Glowreel

It’s The ✨Etoile✨ For Me …

Welcome to your weekly dose of Glowreel!

Per usual, you've got a round up of news stories highlighting the achievements of BIPOC women to look forward to:

  • There's been big things happening in the politics and entertainment space, the #MeToo movement has been making an impact globally for four years and Sae Eun Park has made history in the ballet world with her etoile status. We also look back on Raven Wilkinson, who broke barriers in ballet.
  • We've also got an exciting interview with Joey Bui - the woman behind Lucky Ticket.

If this week's newsletter isn't enough to lift your mood - check out this cute moment of little Shanaya on her first plane ride where her dad's the pilot. And on that note ...

... let's get glowing!

-Shilpa

P.S. I love receiving your feedback on Glowreel - feel free to hit reply and let me know your thoughts anytime. And, as always, please tell everyone you know about Glowreel! Welcoming new people to our newsletter community is my favourite thing to do 🙂

News To Know

A Moment Of Appreciation For These Firsts

A Moment Of Appreciation For These Firsts

Image via Dorinda Cox

There's been a whole lot of exciting firsts happening in the politics and entertainment space this week.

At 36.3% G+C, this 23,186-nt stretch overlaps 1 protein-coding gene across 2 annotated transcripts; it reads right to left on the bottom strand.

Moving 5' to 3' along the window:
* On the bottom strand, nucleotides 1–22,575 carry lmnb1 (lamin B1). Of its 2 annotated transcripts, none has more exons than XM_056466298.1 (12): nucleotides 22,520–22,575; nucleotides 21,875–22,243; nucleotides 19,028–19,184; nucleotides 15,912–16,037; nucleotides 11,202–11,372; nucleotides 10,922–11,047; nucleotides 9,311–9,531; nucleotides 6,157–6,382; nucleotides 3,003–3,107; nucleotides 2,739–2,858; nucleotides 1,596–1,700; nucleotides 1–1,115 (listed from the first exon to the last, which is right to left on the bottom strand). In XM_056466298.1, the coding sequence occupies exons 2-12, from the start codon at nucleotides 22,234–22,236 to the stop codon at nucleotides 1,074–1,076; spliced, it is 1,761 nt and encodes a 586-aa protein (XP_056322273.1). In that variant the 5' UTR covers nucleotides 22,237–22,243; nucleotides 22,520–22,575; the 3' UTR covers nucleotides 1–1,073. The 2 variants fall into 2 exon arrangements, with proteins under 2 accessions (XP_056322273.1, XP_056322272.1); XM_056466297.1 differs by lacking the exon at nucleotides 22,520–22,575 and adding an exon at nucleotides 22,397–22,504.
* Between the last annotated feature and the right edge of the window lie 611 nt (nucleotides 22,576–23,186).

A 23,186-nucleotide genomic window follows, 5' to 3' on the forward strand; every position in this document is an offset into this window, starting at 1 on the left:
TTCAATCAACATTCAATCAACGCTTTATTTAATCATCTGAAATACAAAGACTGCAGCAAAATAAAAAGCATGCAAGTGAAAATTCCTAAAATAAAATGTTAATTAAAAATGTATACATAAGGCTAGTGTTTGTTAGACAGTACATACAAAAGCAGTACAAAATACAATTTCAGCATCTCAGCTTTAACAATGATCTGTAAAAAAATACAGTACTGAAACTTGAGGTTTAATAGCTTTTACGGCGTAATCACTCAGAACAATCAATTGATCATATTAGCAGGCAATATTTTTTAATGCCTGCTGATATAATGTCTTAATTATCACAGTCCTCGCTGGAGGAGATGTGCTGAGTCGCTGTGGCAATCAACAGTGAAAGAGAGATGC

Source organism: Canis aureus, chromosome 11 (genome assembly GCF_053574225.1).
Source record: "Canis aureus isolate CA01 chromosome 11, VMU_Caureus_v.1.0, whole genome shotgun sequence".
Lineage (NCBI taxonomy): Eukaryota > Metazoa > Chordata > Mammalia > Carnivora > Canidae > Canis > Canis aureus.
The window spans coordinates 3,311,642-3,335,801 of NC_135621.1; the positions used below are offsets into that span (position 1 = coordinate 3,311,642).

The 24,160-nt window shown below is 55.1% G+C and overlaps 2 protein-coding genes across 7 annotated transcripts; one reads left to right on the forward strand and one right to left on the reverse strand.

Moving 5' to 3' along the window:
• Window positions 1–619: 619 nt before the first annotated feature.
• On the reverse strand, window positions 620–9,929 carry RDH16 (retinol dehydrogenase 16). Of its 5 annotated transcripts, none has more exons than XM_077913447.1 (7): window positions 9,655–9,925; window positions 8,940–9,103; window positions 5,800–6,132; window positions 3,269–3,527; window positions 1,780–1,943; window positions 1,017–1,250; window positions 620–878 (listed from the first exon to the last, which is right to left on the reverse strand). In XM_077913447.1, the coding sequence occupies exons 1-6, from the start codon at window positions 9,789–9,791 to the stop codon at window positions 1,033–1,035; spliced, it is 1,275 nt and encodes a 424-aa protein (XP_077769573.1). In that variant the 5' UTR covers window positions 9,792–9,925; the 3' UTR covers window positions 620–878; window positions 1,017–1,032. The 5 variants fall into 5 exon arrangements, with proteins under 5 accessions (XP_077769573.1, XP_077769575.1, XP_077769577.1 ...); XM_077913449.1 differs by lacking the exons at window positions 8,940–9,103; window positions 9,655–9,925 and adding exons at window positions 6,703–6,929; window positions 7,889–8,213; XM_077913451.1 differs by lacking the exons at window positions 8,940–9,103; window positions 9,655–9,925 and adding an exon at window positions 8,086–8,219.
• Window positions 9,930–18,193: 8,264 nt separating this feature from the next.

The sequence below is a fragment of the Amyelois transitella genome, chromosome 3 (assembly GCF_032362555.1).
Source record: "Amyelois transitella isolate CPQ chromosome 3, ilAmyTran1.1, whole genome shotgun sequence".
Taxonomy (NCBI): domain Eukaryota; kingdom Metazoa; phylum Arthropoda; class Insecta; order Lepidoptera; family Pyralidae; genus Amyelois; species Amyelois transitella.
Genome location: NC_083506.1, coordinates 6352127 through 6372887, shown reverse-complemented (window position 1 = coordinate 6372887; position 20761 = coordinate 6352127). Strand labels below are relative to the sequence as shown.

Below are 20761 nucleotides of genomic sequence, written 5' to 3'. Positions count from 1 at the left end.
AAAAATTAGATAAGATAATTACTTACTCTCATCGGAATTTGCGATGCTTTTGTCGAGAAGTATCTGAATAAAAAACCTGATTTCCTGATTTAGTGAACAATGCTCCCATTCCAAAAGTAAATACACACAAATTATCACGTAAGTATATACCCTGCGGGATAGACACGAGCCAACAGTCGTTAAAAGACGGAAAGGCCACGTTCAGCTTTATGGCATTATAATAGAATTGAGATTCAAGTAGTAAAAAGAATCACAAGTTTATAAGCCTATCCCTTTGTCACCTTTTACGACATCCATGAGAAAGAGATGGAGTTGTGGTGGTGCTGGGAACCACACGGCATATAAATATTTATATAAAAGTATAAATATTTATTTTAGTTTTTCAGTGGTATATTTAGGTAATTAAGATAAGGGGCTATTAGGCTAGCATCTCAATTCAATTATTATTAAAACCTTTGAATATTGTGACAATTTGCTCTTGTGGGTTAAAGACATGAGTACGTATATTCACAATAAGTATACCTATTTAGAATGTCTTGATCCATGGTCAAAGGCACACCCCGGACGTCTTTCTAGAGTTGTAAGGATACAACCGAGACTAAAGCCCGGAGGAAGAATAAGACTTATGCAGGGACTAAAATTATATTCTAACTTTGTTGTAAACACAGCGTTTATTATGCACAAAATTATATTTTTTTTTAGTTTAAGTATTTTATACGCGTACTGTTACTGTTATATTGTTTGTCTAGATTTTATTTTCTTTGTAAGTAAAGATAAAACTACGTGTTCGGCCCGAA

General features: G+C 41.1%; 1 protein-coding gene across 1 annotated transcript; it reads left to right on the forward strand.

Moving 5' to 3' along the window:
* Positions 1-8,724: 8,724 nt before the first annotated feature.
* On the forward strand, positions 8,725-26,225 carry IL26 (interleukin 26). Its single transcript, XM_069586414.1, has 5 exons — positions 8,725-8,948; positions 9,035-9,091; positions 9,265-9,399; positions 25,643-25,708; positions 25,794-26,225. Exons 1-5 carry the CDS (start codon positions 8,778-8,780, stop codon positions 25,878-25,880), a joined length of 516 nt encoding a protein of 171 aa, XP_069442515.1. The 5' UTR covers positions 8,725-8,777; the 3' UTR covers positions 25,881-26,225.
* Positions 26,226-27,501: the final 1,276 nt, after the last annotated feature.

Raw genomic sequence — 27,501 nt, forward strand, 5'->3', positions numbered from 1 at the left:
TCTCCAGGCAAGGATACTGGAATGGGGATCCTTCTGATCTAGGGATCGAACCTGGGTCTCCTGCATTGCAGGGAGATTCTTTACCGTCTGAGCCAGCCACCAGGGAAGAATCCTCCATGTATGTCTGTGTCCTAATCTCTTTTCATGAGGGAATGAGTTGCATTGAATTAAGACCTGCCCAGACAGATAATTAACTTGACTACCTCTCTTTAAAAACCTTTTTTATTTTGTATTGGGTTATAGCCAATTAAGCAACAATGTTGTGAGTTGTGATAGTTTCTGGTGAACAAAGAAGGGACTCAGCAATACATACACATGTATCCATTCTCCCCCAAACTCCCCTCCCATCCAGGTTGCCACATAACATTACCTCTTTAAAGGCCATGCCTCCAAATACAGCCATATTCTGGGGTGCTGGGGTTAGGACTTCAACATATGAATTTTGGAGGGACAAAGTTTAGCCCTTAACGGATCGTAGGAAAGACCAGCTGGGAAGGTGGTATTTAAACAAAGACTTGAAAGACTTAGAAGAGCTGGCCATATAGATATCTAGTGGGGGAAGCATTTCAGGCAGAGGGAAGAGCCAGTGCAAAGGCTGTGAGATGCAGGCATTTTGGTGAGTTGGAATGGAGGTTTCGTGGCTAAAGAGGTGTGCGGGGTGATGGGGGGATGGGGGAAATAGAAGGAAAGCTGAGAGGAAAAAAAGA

Starting off with political news, Dame Cindy Kiro has officially been sworn in as New Zealand's first female Māori Governor-General. She plans to use her role at Government House in ways that are more inclusive of communities who have previously been "faceless, voiceless and disenfranchised," such as refugees and Māori.

Over in Australia, Dorinda Cox gave her maiden speech as the first Indigenous woman to represent Western Australia in the Senate of Australia's Federal Parliament. Cox is the fifth Indigenous woman in parliament and is here to "pave the way for First Nations people and women of colour, ensuring we have a voice at the table."

Also, AOC's been doing 'a day in my life' style vlogs on her Instagram stories and we are here for it! Obvs she's super busy and can't do the vlogs everyday, but we're making the most of them when she does them.

Over to entertainment - grab your bowl of fruit salad and tune in! ICYMI, Tsehay Hawkins has made history as the first Black woman to be a main cast member of The Wiggles! She'll be rocking the yellow shirt and is already inspiring young kids who love the representation.